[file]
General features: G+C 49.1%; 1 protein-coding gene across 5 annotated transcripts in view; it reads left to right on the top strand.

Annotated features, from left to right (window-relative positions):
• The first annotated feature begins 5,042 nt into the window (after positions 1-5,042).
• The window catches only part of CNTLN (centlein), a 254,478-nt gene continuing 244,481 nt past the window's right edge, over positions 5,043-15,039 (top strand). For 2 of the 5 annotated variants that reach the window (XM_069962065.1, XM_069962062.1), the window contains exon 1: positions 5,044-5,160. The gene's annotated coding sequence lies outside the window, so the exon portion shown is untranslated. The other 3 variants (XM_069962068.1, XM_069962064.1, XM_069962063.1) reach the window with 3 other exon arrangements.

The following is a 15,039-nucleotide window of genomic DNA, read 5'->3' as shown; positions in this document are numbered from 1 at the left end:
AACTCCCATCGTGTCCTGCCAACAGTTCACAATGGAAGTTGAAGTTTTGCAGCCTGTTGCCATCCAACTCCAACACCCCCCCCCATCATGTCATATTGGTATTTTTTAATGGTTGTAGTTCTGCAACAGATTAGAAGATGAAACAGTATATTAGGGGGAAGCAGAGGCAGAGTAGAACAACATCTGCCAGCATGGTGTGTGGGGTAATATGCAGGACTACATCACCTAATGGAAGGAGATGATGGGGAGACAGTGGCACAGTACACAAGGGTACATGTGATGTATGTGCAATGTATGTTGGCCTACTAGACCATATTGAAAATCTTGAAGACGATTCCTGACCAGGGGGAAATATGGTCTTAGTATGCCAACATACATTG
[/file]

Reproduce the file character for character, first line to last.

General features: G+C 49.1%; 1 protein-coding gene across 5 annotated transcripts in view; it reads left to right on the top strand.

Annotated features, from left to right (window-relative positions):
• The first annotated feature begins 5,042 nt into the window (after positions 1-5,042).
• The window catches only part of CNTLN (centlein), a 254,478-nt gene continuing 244,481 nt past the window's right edge, over positions 5,043-15,039 (top strand). For 2 of the 5 annotated variants that reach the window (XM_069962065.1, XM_069962062.1), the window contains exon 1: positions 5,044-5,160. The gene's annotated coding sequence lies outside the window, so the exon portion shown is untranslated. The other 3 variants (XM_069962068.1, XM_069962064.1, XM_069962063.1) reach the window with 3 other exon arrangements.

The following is a 15,039-nucleotide window of genomic DNA, read 5'->3' as shown; positions in this document are numbered from 1 at the left end:
AACTCCCATCGTGTCCTGCCAACAGTTCACAATGGAAGTTGAAGTTTTGCAGCCTGTTGCCATCCAACTCCAACACCCCCCCCCATCATGTCATATTGGTATTTTTTAATGGTTGTAGTTCTGCAACAGATTAGAAGATGAAACAGTATATTAGGGGGAAGCAGAGGCAGAGTAGAACAACATCTGCCAGCATGGTGTGTGGGGTAATATGCAGGACTACATCACCTAATGGAAGGAGATGATGGGGAGACAGTGGCACAGTACACAAGGGTACATGTGATGTATGTGCAATGTATGTTGGCCTACTAGACCATATTGAAAATCTTGAAGACGATTCCTGACCAGGGGGAAATATGGTCTTAGTATGCCAACATACATTG